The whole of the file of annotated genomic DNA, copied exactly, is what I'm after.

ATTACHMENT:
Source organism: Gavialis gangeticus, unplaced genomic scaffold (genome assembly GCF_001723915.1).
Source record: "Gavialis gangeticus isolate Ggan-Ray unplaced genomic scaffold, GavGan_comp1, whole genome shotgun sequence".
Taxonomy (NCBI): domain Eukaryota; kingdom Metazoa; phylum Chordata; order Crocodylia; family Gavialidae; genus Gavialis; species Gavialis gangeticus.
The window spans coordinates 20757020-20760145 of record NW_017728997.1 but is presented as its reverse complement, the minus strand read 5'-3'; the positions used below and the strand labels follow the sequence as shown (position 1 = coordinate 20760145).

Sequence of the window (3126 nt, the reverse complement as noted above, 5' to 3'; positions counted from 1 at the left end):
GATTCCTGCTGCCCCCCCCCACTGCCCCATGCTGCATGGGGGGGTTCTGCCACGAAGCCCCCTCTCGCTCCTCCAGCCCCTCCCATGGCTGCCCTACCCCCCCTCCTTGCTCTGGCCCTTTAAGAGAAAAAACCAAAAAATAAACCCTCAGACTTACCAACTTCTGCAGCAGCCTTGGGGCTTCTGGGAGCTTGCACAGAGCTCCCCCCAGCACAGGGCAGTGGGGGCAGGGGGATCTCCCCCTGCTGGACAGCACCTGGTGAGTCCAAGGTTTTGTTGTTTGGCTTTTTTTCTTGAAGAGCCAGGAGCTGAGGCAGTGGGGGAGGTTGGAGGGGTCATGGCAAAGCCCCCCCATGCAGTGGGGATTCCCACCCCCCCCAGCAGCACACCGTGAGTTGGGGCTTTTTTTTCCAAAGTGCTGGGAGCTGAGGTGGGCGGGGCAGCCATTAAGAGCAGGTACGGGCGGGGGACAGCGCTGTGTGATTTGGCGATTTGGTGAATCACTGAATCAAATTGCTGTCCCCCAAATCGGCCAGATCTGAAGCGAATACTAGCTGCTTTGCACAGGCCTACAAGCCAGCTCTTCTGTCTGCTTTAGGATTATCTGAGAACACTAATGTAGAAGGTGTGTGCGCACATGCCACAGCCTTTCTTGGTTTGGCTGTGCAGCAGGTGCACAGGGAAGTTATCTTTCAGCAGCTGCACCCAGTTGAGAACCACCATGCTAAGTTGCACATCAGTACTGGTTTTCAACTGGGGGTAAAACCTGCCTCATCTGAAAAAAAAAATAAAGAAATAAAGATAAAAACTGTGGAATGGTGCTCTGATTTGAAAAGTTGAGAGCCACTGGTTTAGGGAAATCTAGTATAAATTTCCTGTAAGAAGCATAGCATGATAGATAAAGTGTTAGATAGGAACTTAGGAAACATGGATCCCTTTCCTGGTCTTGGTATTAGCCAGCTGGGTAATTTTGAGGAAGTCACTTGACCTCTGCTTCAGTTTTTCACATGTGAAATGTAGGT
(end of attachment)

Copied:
Source organism: Gavialis gangeticus, unplaced genomic scaffold (genome assembly GCF_001723915.1).
Source record: "Gavialis gangeticus isolate Ggan-Ray unplaced genomic scaffold, GavGan_comp1, whole genome shotgun sequence".
Taxonomy (NCBI): domain Eukaryota; kingdom Metazoa; phylum Chordata; order Crocodylia; family Gavialidae; genus Gavialis; species Gavialis gangeticus.
The window spans coordinates 20757020-20760145 of record NW_017728997.1 but is presented as its reverse complement, the minus strand read 5'-3'; the positions used below and the strand labels follow the sequence as shown (position 1 = coordinate 20760145).

Sequence of the window (3126 nt, the reverse complement as noted above, 5' to 3'; positions counted from 1 at the left end):
GATTCCTGCTGCCCCCCCCCACTGCCCCATGCTGCATGGGGGGGTTCTGCCACGAAGCCCCCTCTCGCTCCTCCAGCCCCTCCCATGGCTGCCCTACCCCCCCTCCTTGCTCTGGCCCTTTAAGAGAAAAAACCAAAAAATAAACCCTCAGACTTACCAACTTCTGCAGCAGCCTTGGGGCTTCTGGGAGCTTGCACAGAGCTCCCCCCAGCACAGGGCAGTGGGGGCAGGGGGATCTCCCCCTGCTGGACAGCACCTGGTGAGTCCAAGGTTTTGTTGTTTGGCTTTTTTTCTTGAAGAGCCAGGAGCTGAGGCAGTGGGGGAGGTTGGAGGGGTCATGGCAAAGCCCCCCCATGCAGTGGGGATTCCCACCCCCCCCAGCAGCACACCGTGAGTTGGGGCTTTTTTTTCCAAAGTGCTGGGAGCTGAGGTGGGCGGGGCAGCCATTAAGAGCAGGTACGGGCGGGGGACAGCGCTGTGTGATTTGGCGATTTGGTGAATCACTGAATCAAATTGCTGTCCCCCAAATCGGCCAGATCTGAAGCGAATACTAGCTGCTTTGCACAGGCCTACAAGCCAGCTCTTCTGTCTGCTTTAGGATTATCTGAGAACACTAATGTAGAAGGTGTGTGCGCACATGCCACAGCCTTTCTTGGTTTGGCTGTGCAGCAGGTGCACAGGGAAGTTATCTTTCAGCAGCTGCACCCAGTTGAGAACCACCATGCTAAGTTGCACATCAGTACTGGTTTTCAACTGGGGGTAAAACCTGCCTCATCTGAAAAAAAAAATAAAGAAATAAAGATAAAAACTGTGGAATGGTGCTCTGATTTGAAAAGTTGAGAGCCACTGGTTTAGGGAAATCTAGTATAAATTTCCTGTAAGAAGCATAGCATGATAGATAAAGTGTTAGATAGGAACTTAGGAAACATGGATCCCTTTCCTGGTCTTGGTATTAGCCAGCTGGGTAATTTTGAGGAAGTCACTTGACCTCTGCTTCAGTTTTTCACATGTGAAATGTAGGT